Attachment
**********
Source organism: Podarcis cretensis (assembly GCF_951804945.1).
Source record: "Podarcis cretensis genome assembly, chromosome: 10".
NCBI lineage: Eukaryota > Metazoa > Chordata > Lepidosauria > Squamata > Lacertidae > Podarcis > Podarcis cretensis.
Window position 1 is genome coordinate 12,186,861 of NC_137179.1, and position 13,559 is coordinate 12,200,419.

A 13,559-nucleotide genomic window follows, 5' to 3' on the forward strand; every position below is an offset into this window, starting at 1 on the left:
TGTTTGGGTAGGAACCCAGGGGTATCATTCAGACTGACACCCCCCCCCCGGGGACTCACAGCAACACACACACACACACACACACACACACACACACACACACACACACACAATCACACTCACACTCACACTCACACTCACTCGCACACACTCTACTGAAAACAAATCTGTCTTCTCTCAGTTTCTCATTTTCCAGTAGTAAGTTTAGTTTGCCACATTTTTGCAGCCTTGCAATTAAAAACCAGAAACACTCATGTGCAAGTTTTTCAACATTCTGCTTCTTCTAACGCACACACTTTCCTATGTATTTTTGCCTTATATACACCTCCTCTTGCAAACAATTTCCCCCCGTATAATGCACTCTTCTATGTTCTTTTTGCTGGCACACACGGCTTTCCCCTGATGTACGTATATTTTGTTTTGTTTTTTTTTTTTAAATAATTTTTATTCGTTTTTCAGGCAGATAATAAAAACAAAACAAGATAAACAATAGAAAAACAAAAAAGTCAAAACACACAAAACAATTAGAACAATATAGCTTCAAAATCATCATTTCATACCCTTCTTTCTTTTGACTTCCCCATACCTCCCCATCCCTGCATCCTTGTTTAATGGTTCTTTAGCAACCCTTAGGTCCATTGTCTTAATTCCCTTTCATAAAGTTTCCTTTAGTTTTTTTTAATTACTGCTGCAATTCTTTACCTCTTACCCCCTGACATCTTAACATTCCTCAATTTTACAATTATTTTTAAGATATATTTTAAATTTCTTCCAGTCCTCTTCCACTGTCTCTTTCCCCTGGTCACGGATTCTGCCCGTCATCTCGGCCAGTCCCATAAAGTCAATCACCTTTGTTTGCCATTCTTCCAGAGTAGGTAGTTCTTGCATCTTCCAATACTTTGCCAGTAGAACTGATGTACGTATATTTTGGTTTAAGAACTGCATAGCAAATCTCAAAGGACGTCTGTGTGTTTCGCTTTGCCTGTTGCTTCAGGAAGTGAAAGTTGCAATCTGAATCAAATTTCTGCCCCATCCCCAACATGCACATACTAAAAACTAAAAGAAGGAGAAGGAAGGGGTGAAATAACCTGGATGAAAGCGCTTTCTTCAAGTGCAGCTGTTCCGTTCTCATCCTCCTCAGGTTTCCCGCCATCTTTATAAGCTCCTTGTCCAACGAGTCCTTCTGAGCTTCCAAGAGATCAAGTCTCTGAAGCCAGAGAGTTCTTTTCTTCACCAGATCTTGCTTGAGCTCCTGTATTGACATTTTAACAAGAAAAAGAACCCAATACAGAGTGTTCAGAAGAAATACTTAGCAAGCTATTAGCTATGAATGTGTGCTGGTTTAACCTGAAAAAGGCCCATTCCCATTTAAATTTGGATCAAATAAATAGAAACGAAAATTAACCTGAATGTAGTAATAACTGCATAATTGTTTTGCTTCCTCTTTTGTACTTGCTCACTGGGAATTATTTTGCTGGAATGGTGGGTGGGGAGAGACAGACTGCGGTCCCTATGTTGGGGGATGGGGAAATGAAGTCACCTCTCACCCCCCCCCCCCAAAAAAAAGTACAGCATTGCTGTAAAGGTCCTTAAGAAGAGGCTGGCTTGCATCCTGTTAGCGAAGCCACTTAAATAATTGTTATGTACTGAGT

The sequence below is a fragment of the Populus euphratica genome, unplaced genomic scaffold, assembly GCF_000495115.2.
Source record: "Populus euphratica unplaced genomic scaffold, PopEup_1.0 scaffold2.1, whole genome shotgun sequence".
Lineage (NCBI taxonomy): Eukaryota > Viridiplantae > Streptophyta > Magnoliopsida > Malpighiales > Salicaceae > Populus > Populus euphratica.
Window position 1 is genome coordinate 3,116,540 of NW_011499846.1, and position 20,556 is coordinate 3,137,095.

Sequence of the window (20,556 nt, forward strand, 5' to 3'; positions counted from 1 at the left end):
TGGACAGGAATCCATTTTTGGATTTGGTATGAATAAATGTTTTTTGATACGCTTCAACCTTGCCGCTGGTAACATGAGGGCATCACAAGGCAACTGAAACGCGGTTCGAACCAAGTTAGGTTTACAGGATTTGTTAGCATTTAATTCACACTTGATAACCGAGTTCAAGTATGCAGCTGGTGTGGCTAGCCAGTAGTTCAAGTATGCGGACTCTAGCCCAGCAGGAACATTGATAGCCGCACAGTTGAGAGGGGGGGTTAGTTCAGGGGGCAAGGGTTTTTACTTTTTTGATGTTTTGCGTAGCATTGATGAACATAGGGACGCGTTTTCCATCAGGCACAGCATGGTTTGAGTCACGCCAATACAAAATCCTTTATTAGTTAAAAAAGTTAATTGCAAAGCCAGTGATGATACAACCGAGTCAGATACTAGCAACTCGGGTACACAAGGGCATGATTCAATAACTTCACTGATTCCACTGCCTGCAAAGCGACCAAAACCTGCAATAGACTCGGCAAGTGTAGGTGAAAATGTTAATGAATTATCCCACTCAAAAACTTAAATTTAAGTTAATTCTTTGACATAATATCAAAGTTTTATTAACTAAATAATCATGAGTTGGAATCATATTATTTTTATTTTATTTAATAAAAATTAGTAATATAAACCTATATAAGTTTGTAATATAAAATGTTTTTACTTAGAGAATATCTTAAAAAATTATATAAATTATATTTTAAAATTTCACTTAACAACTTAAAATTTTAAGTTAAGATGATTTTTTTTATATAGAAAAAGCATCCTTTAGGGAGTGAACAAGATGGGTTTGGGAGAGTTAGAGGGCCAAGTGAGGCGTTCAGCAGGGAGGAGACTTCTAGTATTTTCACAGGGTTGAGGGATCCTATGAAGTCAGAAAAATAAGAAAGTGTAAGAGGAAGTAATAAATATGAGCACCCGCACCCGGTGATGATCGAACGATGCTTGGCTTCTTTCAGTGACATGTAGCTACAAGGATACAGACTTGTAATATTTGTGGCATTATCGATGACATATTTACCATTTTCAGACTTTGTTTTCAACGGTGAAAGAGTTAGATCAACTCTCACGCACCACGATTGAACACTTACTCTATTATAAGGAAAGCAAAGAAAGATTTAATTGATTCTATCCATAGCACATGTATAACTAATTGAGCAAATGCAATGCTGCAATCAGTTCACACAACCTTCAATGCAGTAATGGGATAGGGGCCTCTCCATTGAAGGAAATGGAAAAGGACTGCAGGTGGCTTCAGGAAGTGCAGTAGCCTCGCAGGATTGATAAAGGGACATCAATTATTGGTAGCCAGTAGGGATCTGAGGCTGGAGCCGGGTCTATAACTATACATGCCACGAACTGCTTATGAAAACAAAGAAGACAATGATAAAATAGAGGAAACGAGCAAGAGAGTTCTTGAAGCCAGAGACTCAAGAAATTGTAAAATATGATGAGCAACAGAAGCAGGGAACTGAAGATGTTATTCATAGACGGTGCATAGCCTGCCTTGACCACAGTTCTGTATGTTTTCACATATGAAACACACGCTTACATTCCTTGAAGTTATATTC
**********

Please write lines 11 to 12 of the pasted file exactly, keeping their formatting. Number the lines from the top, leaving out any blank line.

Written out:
Sequence of the window (20,556 nt, forward strand, 5' to 3'; positions counted from 1 at the left end):
TGGACAGGAATCCATTTTTGGATTTGGTATGAATAAATGTTTTTTGATACGCTTCAACCTTGCCGCTGGTAACATGAGGGCATCACAAGGCAACTGAAACGCGGTTCGAACCAAGTTAGGTTTACAGGATTTGTTAGCATTTAATTCACACTTGATAACCGAGTTCAAGTATGCAGCTGGTGTGGCTAGCCAGTAGTTCAAGTATGCGGACTCTAGCCCAGCAGGAACATTGATAGCCGCACAGTTGAGAGGGGGGGTTAGTTCAGGGGGCAAGGGTTTTTACTTTTTTGATGTTTTGCGTAGCATTGATGAACATAGGGACGCGTTTTCCATCAGGCACAGCATGGTTTGAGTCACGCCAATACAAAATCCTTTATTAGTTAAAAAAGTTAATTGCAAAGCCAGTGATGATACAACCGAGTCAGATACTAGCAACTCGGGTACACAAGGGCATGATTCAATAACTTCACTGATTCCACTGCCTGCAAAGCGACCAAAACCTGCAATAGACTCGGCAAGTGTAGGTGAAAATGTTAATGAATTATCCCACTCAAAAACTTAAATTTAAGTTAATTCTTTGACATAATATCAAAGTTTTATTAACTAAATAATCATGAGTTGGAATCATATTATTTTTATTTTATTTAATAAAAATTAGTAATATAAACCTATATAAGTTTGTAATATAAAATGTTTTTACTTAGAGAATATCTTAAAAAATTATATAAATTATATTTTAAAATTTCACTTAACAACTTAAAATTTTAAGTTAAGATGATTTTTTTTATATAGAAAAAGCATCCTTTAGGGAGTGAACAAGATGGGTTTGGGAGAGTTAGAGGGCCAAGTGAGGCGTTCAGCAGGGAGGAGACTTCTAGTATTTTCACAGGGTTGAGGGATCCTATGAAGTCAGAAAAATAAGAAAGTGTAAGAGGAAGTAATAAATATGAGCACCCGCACCCGGTGATGATCGAACGATGCTTGGCTTCTTTCAGTGACATGTAGCTACAAGGATACAGACTTGTAATATTTGTGGCATTATCGATGACATATTTACCATTTTCAGACTTTGTTTTCAACGGTGAAAGAGTTAGATCAACTCTCACGCACCACGATTGAACACTTACTCTATTATAAGGAAAGCAAAGAAAGATTTAATTGATTCTATCCATAGCACATGTATAACTAATTGAGCAAATGCAATGCTGCAATCAGTTCACACAACCTTCAATGCAGTAATGGGATAGGGGCCTCTCCATTGAAGGAAATGGAAAAGGACTGCAGGTGGCTTCAGGAAGTGCAGTAGCCTCGCAGGATTGATAAAGGGACATCAATTATTGGTAGCCAGTAGGGATCTGAGGCTGGAGCCGGGTCTATAACTATACATGCCACGAACTGCTTATGAAAACAAAGAAGACAATGATAAAATAGAGGAAACGAGCAAGAGAGTTCTTGAAGCCAGAGACTCAAGAAATTGTAAAATATGATGAGCAACAGAAGCAGGGAACTGAAGATGTTATTCATAGACGGTGCATAGCCTGCCTTGACCACAGTTCTGTATGTTTTCACATATGAAACACACGCTTACATTCCTTGAAGTTATATTC